A new study has shown that sugary drinks increase the risk of cancer.
A research group in France found that only 3.3 ounces of fruit juice or soda a day resulted in an 18% increase in cancer risk and a 22% increase in breast cancer risk.
The study was published last Wednesday in the medical journal BMJ. The study followed more than 100,000 adults over 42 years old for nine years. Seventy-nine percent of the participants were women.
Ninety-seven sweet drinks and twelve artificially sweetened drinks were followed. The drinks included were: soda, sports drinks, energy drinks and 100% fruit juice without added sugar.
Attended participants completed two 24-hour online dietary questionnaires. The questionnaires calculated daily their consumption of beverages.
Researchers measured the consumption of sugary drinks daily compared to those who consumed dietary drinks. They compared them to the occurrence of cancer cases in participants' medical records.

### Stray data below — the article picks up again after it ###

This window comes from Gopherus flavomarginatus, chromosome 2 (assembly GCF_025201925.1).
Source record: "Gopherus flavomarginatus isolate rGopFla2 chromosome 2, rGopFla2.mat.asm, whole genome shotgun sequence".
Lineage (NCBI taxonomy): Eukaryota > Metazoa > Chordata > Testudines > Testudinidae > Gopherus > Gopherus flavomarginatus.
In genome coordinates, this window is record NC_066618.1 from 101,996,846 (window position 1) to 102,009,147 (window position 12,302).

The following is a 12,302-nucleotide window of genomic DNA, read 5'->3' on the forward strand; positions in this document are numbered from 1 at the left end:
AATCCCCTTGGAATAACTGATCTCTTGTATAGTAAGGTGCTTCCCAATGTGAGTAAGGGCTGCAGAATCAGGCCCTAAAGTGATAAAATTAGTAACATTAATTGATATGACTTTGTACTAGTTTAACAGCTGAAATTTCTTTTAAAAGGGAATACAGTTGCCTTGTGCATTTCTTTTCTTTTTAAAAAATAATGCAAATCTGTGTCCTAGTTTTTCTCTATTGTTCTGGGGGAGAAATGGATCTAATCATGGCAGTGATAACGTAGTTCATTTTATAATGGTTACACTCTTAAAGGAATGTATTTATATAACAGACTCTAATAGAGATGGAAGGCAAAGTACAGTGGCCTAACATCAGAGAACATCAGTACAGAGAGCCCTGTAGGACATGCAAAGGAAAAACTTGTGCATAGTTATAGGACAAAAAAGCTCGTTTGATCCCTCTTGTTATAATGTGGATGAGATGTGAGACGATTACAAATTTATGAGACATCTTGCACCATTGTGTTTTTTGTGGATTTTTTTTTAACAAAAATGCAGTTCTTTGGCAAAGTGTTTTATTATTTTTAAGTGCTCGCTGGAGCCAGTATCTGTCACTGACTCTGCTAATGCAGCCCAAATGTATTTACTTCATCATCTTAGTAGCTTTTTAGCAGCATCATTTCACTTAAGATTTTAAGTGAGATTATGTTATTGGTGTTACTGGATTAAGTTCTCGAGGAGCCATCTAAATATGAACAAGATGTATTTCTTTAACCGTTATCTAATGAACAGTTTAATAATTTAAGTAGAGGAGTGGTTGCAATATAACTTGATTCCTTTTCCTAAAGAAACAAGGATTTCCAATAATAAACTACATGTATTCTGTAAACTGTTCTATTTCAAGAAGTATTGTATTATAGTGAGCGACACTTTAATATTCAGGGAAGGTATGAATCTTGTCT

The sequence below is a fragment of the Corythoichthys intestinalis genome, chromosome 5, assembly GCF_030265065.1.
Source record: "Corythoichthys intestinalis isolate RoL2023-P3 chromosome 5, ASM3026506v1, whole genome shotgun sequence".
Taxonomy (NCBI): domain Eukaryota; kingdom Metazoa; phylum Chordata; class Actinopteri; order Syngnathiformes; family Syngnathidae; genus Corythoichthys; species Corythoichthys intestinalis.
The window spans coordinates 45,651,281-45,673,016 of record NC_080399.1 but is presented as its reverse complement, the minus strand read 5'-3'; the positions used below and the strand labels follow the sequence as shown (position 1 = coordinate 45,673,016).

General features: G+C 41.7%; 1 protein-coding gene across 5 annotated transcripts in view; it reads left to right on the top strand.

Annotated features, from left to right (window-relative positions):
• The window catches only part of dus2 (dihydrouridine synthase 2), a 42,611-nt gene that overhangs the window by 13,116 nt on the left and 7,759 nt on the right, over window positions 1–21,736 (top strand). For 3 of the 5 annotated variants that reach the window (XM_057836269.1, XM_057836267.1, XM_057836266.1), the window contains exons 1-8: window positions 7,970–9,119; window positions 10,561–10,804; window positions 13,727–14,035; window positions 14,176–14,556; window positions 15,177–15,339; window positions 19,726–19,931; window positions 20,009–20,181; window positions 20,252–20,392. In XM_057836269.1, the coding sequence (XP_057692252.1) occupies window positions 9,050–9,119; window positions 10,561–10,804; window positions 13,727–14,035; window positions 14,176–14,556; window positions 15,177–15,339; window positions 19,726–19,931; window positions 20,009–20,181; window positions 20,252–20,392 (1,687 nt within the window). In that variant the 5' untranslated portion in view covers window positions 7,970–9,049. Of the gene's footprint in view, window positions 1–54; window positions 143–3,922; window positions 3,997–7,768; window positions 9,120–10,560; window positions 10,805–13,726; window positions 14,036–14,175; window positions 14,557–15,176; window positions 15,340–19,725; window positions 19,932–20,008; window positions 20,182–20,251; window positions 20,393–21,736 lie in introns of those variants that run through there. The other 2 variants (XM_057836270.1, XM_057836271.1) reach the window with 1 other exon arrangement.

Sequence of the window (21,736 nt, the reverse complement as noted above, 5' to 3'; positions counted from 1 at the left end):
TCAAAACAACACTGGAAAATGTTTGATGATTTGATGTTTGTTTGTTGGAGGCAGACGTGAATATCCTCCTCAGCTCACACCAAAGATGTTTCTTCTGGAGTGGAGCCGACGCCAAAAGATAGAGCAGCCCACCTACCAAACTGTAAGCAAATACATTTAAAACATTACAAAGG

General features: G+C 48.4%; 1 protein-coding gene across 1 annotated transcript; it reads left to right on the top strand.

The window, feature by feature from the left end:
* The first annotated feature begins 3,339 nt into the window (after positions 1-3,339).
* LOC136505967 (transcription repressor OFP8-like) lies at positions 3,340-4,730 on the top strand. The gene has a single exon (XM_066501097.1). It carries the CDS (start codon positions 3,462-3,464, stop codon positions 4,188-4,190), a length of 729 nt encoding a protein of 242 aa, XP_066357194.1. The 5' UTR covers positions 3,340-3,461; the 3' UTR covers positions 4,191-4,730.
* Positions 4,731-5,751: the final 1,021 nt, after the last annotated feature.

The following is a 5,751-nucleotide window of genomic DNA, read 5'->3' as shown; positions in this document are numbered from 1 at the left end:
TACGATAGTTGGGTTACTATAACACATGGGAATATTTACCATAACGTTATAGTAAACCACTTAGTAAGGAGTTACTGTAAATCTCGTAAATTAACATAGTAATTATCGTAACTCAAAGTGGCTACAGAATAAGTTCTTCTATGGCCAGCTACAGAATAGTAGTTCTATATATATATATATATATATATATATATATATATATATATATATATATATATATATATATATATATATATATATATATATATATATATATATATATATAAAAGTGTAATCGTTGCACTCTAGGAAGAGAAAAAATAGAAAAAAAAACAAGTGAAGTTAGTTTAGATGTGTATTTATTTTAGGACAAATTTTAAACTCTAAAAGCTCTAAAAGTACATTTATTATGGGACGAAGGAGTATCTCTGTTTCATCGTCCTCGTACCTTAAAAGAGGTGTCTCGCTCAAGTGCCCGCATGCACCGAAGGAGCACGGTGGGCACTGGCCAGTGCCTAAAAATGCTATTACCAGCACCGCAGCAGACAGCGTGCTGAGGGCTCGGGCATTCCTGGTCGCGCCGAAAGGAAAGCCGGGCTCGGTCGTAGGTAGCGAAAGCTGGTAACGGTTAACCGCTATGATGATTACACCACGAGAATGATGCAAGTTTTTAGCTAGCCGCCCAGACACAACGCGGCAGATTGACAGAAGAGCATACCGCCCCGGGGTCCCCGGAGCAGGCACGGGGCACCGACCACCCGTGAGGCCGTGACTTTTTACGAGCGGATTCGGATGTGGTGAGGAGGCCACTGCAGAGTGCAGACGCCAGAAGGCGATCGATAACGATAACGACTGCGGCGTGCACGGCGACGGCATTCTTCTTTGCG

Cancer was diagnosed in nearly 2,200 participants. The average age of participants was 59 years old.
The study does not conclude that sugar causes cancer, but recommends that a person limit his daily consumption of sugary drinks.
"As usual with nutrition, the idea is not to avoid foods but to balance the intake," said Dr. Mathilde Touvier, who led the study.
"Many public health agencies recommend consuming less than one drink a day. If you eat a sweet drink from time to time, it will not be a problem, but if you drink at least one drink a day, it can increase the risk of getting several diseases – here, maybe cancer, but also with a lot of evidence. , cardiometabolic diseases. "